And then there is speaking.  You might be surprised how many people have difficulty with highly personal speeches, such as for accepting an award of some sort or  best man or other wedding speeches.  They often call on a speech writer.

Time is also a big deal.  Many of our clients are hard-pressed business leaders who simply do not have the time to put all other things out of their heads and focus on writing their business book or autobiography.  Some have the skill, many do not, but none have the time.

Time is money, so if you don’t have the time to spend, it might even be less costly to spend the money.  Better to spend $12,000 in ghostwriting fees than $100,000 in lost time.

Speaking of money, ghostwriting does cost money.  Here is a list of some “typical” pricing.  In real life, plenty of high end ghostwriters charge more, and plenty of low end writers charge less.  But you have to be careful, because you will discover that at the bottom end the quality really suffers.  We try to keep our prices below average, at least to the extent that it does not sacrifice quality.

If you can’t afford the cost of writing your book, your screenplay, your letter or your speech, you might have to spend more time and write it yourself.  You might have enough money to hire a writer to edit your writing, which costs much, much less.

But a word of caution: if your writing skills are not fairly strong, your manuscript might not be good enough to edit.  You won’t save much money if the writer has to rewrite your material from scratch.  So, as I said above, skill is the show-stopper.

If you don’t have the money, you might be able to inspire some wealthy relations.  Maybe they will hire a ghostwriter for you.

 

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K.I.S.S your writing or kiss your readers goodbye

Have you ever felt the need to use big, long words to sound more authoritative or to fill up space?  In most situations, all you are doing is sounding more difficult to read.  Your writing should be as simple and easy-flowing as possible.

This is a problem our manuscript editors often encounter:  sesquipedalian words where a simple word would do.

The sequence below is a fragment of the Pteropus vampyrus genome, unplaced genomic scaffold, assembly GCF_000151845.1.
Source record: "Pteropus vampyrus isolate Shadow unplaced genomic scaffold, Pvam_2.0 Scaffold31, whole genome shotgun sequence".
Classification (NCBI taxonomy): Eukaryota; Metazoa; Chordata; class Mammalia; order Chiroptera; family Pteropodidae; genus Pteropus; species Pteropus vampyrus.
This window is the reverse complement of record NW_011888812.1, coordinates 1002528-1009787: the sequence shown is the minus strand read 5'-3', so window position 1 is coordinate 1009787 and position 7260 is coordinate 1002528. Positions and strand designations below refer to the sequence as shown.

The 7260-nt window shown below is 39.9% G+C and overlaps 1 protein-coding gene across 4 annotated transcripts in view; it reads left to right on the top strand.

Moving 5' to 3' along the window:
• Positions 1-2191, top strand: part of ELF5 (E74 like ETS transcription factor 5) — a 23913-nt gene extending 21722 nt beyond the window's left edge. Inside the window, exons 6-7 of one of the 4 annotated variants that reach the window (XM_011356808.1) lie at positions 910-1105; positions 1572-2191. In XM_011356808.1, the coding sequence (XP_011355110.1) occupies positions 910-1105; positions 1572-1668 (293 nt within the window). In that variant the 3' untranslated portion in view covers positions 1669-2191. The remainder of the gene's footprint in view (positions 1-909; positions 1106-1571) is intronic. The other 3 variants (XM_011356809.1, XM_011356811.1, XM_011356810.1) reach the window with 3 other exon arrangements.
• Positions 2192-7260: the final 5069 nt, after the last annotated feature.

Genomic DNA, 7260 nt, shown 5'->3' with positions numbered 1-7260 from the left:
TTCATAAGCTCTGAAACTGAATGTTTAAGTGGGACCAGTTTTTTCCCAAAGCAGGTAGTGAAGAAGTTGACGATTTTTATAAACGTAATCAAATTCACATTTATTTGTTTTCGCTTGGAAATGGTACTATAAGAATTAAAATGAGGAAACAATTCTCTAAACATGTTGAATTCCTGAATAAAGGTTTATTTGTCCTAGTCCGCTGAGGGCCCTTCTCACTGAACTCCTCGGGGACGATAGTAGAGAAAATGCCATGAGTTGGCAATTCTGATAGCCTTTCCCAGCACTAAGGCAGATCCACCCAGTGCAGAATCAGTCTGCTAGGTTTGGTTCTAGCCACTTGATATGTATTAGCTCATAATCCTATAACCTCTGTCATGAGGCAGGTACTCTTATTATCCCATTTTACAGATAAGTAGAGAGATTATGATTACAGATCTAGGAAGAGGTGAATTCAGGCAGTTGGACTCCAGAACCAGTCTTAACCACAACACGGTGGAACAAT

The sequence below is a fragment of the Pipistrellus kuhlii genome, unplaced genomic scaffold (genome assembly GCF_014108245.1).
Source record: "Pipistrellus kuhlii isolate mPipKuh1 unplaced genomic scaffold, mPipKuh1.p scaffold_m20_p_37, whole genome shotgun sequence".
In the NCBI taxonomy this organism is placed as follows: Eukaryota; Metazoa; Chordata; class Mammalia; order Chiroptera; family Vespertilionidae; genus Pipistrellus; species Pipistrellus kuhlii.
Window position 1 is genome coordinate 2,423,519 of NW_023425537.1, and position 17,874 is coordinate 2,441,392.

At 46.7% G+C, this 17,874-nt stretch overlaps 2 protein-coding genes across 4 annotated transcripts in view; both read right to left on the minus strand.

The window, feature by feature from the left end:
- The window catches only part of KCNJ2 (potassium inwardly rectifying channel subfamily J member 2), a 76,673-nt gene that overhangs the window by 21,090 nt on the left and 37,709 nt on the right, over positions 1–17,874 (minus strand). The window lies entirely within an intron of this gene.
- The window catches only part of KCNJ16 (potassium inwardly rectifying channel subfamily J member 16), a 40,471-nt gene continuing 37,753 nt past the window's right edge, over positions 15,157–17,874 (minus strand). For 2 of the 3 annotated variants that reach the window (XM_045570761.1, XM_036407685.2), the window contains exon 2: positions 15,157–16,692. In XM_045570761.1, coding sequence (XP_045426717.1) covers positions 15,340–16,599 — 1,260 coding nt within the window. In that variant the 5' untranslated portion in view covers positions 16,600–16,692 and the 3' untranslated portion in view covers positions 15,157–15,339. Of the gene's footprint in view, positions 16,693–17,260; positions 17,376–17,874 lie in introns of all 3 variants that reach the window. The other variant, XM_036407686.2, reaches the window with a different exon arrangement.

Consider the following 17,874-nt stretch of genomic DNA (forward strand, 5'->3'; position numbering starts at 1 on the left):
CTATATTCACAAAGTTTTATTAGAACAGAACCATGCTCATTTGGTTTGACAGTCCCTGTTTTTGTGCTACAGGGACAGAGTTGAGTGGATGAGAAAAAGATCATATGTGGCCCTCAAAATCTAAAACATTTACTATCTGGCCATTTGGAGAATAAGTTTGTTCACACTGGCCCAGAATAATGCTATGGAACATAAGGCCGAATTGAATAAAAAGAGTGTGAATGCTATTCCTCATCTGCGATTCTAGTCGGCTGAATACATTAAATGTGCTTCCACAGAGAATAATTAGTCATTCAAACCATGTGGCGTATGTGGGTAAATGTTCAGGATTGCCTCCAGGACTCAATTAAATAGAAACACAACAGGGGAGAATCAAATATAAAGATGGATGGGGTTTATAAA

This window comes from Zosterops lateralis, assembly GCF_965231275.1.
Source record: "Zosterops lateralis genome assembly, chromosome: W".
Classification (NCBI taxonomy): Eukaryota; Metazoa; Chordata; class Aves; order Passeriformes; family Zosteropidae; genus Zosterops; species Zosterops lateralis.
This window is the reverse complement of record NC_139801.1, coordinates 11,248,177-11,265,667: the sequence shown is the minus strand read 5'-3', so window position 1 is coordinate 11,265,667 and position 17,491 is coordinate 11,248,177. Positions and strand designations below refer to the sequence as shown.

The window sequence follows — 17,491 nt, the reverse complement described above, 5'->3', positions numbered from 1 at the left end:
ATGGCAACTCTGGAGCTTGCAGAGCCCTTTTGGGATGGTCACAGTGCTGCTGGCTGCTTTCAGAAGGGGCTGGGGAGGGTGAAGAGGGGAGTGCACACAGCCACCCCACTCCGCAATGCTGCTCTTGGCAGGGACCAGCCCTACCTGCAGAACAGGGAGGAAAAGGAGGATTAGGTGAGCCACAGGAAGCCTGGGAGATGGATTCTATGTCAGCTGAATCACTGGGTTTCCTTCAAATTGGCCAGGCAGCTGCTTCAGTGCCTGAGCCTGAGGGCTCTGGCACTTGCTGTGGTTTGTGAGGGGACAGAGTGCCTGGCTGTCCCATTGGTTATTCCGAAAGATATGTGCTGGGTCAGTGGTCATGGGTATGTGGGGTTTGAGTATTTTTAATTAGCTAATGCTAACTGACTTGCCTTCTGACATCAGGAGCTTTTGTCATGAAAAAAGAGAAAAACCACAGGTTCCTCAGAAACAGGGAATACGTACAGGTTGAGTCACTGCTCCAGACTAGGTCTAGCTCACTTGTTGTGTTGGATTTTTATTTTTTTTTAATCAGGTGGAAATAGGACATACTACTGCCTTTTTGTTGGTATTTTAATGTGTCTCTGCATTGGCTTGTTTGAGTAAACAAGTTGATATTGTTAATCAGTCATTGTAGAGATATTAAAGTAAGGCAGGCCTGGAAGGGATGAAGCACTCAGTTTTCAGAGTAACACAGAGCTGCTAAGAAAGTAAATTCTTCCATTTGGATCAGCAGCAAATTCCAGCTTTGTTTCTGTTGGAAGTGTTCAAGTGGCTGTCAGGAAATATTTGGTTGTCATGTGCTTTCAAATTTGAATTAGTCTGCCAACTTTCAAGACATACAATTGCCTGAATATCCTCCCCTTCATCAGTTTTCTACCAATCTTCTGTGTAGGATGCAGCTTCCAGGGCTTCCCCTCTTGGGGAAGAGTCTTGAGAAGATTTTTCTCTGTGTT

Let’s look at three very common words that are overused and should be replaced with simpler ones.

UTILIZE.  Wow, just three syllables to replace one. Honestly, have you ever heard anyone utilize this word in normal conversation, like at in the stands at the ball game or over a mid-week lunch?

“Hey, dude.  Wait up.  I just need to go utilize the washroom.”

“He just wanted me for my money.  I feel so utilized.”

“It’s easy to choose a password, but all the best utilizer names are already taken.”

Yes, there is a much simpler word to use: use.  And “use” is a fine word, even if it doesn’t sound pretentious.

“Supercalifragilisticexpialidocious!
Even though the sound of it is something quite atrocious!
If you say it loud enough, you’ll always sound precocious “

 

PURCHASE.  More pretentiousness, perhaps?  I go out to buy things, not to purchase them.  How about you?  Why do we need an extra syllable?  Because a lot of advertisers think you will spend more money if they sound more educated an fancy?  Or because they want to avoid you feeling like you are being pressured into buying things.  So instead they pressure you into purchasing things.

Phew – that’s a relief.

ACQUIRE. This is the word that inspired this article, after I read the following message that somebody posted on the Warrior Forum :

In one of my titles, I had a confusion of whether to use “get customers” or “acquire customers”.

The former is simple but the later looks more sophisticated.

Google Search Says:

“acquire customers” 283,000 results
“get customers” 1,500,000 results!

So now the choice is obvious. I don’t want to look sophisticated. I just want to CONNECT with the readers with the right titles.

“Acquire” is another laughable word that people just don’t use in normal conversation.  Can you imagine…

“Please, Daddy, can I acquire another candy.”

“The phone is ringing.  Can somebody please acquire the phone?”

“I need to acquire some new light bulbs.  This one is burnt and I’ve run out of replacements.”

Whether you are writing a book or a blog post, you want to connect with your readers.  And unless you are writing a sales page for an expand-your-vocabulary course, it is almost always the simpler word.  Or put more bluntly, the world with the least syllables.   The smaller word, not the littler word.

 

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Anonymous Sources – is it ethical to use them?